Making extra repayments on your home loan can be a clever financial strategy. Investing your extra cash into your home can speed up your loan’s life cycle, with the added benefit of saving money in the long run. However, care must be taken to ensure that extra repayments are planned and the right type of loan taken out to allow for them.
Every reduction in a loan’s principal balance reduces the interest paid for the life of the loan, meaning that extra repayments aren’t just a ‘pat yourself on the back’ moment. They are a way to save serious amounts of cash, and in the next article we will explain how extra repayments can cut a 30-year loan term in half and save hundreds of thousands of dollars.
Most borrowers will, over the course of their careers, find themselves with higher earning potential as the years roll by. Having the option to pay more off your home loan as your cash flow increases offers a firmer grip on financial freedom, so it is important to consider what type of loan will suit you best if you intend to make extra repayments in the future, as not all loans offer this facility.
“Generally speaking, almost every basic variable or variable-rate product will allow extra repayments,” says Homeloans Ltd BDM Tom Wells.
You may be able to make extra repayments on a fixed-term loan, but there will usually be other restrictions involved.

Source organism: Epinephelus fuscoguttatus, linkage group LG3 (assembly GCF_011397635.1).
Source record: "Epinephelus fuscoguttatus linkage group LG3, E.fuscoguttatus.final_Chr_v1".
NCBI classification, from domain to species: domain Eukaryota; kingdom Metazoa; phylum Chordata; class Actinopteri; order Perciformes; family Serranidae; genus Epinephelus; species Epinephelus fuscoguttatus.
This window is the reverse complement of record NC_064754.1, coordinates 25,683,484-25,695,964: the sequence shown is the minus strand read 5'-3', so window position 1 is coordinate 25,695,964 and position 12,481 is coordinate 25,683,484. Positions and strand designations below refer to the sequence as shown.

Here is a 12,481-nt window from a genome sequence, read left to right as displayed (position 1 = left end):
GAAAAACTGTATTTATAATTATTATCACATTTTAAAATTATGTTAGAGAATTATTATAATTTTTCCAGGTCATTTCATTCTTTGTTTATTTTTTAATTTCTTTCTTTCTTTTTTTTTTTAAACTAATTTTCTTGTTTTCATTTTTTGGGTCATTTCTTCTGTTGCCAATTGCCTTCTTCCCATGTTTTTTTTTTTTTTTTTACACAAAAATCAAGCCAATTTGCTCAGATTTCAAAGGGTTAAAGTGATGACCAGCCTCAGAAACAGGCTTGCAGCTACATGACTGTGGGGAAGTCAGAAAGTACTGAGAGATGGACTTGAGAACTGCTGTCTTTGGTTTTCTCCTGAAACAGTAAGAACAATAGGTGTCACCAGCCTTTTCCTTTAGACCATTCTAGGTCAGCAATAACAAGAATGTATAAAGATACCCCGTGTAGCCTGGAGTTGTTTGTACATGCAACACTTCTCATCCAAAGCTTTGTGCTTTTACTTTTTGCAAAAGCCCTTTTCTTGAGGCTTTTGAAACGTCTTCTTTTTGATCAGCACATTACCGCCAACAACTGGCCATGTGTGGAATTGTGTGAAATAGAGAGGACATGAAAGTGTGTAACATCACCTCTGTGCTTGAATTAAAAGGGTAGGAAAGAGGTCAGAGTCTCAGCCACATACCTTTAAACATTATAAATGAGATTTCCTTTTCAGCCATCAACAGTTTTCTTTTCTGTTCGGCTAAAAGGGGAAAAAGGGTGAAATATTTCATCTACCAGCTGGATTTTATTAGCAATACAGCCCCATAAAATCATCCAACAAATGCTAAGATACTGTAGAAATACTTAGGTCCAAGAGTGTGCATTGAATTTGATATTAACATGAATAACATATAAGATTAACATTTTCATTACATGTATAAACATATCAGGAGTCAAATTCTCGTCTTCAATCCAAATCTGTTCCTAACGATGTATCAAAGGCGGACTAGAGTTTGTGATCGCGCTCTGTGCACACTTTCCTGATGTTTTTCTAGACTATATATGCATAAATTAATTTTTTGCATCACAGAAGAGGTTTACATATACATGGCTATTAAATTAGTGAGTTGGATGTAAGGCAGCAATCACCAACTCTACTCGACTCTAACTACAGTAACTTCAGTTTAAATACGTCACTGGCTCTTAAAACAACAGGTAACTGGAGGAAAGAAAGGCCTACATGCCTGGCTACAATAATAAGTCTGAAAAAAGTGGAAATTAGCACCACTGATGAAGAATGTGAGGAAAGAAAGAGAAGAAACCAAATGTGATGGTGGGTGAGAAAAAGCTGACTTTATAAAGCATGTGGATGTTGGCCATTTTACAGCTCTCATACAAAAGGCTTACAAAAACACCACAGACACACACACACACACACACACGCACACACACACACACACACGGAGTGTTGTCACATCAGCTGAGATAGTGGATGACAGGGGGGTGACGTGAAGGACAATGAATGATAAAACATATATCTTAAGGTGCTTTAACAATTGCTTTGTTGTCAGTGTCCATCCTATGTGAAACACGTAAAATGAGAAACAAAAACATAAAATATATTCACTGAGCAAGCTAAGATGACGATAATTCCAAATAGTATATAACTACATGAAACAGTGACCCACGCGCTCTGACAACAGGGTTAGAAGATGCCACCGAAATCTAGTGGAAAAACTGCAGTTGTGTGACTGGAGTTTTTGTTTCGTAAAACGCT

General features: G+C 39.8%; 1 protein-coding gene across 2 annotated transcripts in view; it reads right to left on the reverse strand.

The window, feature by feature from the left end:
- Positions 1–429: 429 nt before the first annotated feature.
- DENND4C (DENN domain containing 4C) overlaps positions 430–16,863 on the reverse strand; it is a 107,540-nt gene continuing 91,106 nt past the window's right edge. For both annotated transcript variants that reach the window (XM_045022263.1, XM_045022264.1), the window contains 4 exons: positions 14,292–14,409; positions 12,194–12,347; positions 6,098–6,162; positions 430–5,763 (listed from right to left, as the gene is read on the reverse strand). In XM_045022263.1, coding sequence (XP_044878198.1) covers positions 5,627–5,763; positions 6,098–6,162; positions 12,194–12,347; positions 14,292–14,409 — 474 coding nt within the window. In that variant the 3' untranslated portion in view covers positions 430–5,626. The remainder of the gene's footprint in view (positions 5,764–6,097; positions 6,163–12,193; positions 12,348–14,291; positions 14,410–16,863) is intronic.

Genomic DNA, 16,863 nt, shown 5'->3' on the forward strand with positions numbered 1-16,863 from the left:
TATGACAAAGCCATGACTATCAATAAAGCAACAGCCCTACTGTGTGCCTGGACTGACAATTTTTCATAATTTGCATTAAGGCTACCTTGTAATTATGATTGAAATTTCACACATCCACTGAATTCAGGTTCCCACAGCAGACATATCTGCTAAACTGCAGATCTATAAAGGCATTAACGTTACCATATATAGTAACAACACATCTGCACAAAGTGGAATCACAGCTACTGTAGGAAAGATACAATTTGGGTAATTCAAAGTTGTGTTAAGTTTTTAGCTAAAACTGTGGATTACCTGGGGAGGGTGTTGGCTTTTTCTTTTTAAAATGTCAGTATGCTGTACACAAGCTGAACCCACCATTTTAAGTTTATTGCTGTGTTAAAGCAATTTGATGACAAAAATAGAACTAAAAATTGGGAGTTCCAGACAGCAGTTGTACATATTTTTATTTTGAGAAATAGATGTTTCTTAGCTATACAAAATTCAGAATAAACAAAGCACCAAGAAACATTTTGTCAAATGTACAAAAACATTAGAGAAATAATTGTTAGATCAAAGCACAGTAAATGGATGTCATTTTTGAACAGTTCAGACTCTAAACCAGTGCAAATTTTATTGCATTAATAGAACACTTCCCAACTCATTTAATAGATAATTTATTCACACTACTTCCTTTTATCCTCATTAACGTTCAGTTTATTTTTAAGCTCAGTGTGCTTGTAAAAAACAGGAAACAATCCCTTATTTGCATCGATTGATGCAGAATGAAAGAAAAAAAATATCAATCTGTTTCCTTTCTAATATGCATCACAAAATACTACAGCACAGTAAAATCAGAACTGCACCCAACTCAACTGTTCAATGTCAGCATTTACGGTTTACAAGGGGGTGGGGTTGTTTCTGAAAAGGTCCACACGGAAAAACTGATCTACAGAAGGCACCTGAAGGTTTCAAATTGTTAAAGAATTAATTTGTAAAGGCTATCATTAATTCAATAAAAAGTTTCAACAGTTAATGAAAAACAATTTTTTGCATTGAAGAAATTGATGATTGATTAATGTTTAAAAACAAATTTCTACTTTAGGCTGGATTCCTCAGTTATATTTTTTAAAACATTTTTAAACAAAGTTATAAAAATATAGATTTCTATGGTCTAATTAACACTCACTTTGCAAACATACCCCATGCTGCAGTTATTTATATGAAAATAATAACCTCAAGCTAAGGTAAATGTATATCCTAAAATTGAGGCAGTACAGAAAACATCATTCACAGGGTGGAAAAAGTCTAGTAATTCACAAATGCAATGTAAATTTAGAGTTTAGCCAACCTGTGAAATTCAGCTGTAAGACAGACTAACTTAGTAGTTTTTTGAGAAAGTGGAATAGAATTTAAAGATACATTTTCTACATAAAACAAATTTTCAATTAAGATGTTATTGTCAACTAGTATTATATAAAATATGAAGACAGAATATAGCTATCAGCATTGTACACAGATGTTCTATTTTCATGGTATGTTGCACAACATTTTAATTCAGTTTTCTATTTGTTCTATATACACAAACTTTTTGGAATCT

“There are some fixed-rate loans that allow additional repayment,” says Wells. “The limitation there is that most fixed-rate loans don’t allow any redraw.”
It is advisable to ensure that extra repayments are built into your home loan structure if you plan on paying more than your monthly minimum, to ensure that you don’t get tripped up on break fees.
Wells suggests going through your future plans with your finance broker to make sure that all of your future goals regarding your loan are achievable under the product you end up taking.
“The best broker is going to ask the questions as to what the client-specific purposes for the loan are, what their needs are in regards to the loan,” Wells explains.
Choosing a home loan that will allow you to make extra repayments should be a decision made with your other liabilities in mind, too.
For instance, if one of your other debts is incurring higher interest, it makes more financial sense to pay that off sooner. You may also want to wipe off a separate debt completely to improve your cash flow.
These are important considerations, as choosing a variable rate home loan may end up costing you more if you don’t follow through with making extra repayments due to more pressing financial liabilities.
“At the end of the day, it’s the structure of the loan that is important to consider. You need to be able to facilitate your financial goals.”
You might be able to save more money through a better structure than by getting a marginally lower interest rate but we need to discuss your personal situation.